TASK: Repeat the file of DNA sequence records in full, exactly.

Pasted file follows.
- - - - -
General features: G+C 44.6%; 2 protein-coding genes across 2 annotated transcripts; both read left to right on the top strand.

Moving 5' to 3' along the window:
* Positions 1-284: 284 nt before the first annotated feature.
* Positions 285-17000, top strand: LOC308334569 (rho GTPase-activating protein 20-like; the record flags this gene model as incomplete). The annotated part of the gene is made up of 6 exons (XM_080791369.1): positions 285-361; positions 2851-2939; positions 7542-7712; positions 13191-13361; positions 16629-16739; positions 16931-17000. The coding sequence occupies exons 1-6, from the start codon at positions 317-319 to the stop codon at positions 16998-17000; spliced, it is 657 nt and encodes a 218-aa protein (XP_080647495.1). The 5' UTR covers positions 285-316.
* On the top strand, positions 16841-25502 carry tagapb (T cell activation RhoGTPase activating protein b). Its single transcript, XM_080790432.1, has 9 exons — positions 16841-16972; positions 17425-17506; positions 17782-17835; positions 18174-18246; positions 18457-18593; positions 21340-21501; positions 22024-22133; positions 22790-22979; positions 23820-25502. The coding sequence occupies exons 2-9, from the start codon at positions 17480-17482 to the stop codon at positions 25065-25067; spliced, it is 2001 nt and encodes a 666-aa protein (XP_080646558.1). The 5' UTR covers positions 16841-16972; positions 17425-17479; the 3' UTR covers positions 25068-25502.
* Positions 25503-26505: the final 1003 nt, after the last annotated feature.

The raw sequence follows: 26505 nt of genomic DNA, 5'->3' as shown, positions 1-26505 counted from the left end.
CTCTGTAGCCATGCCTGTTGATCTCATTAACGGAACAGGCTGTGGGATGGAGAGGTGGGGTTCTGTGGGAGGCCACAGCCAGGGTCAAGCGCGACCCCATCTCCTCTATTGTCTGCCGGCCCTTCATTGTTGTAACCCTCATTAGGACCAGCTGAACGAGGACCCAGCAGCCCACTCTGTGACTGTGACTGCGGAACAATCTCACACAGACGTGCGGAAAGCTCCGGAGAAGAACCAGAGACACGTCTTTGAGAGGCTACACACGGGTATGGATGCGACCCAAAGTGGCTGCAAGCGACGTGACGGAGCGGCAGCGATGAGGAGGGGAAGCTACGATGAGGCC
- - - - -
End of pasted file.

General features: G+C 44.6%; 2 protein-coding genes across 2 annotated transcripts; both read left to right on the top strand.

Moving 5' to 3' along the window:
* Positions 1-284: 284 nt before the first annotated feature.
* Positions 285-17000, top strand: LOC308334569 (rho GTPase-activating protein 20-like; the record flags this gene model as incomplete). The annotated part of the gene is made up of 6 exons (XM_080791369.1): positions 285-361; positions 2851-2939; positions 7542-7712; positions 13191-13361; positions 16629-16739; positions 16931-17000. The coding sequence occupies exons 1-6, from the start codon at positions 317-319 to the stop codon at positions 16998-17000; spliced, it is 657 nt and encodes a 218-aa protein (XP_080647495.1). The 5' UTR covers positions 285-316.
* On the top strand, positions 16841-25502 carry tagapb (T cell activation RhoGTPase activating protein b). Its single transcript, XM_080790432.1, has 9 exons — positions 16841-16972; positions 17425-17506; positions 17782-17835; positions 18174-18246; positions 18457-18593; positions 21340-21501; positions 22024-22133; positions 22790-22979; positions 23820-25502. The coding sequence occupies exons 2-9, from the start codon at positions 17480-17482 to the stop codon at positions 25065-25067; spliced, it is 2001 nt and encodes a 666-aa protein (XP_080646558.1). The 5' UTR covers positions 16841-16972; positions 17425-17479; the 3' UTR covers positions 25068-25502.
* Positions 25503-26505: the final 1003 nt, after the last annotated feature.

The raw sequence follows: 26505 nt of genomic DNA, 5'->3' as shown, positions 1-26505 counted from the left end.
CTCTGTAGCCATGCCTGTTGATCTCATTAACGGAACAGGCTGTGGGATGGAGAGGTGGGGTTCTGTGGGAGGCCACAGCCAGGGTCAAGCGCGACCCCATCTCCTCTATTGTCTGCCGGCCCTTCATTGTTGTAACCCTCATTAGGACCAGCTGAACGAGGACCCAGCAGCCCACTCTGTGACTGTGACTGCGGAACAATCTCACACAGACGTGCGGAAAGCTCCGGAGAAGAACCAGAGACACGTCTTTGAGAGGCTACACACGGGTATGGATGCGACCCAAAGTGGCTGCAAGCGACGTGACGGAGCGGCAGCGATGAGGAGGGGAAGCTACGATGAGGCC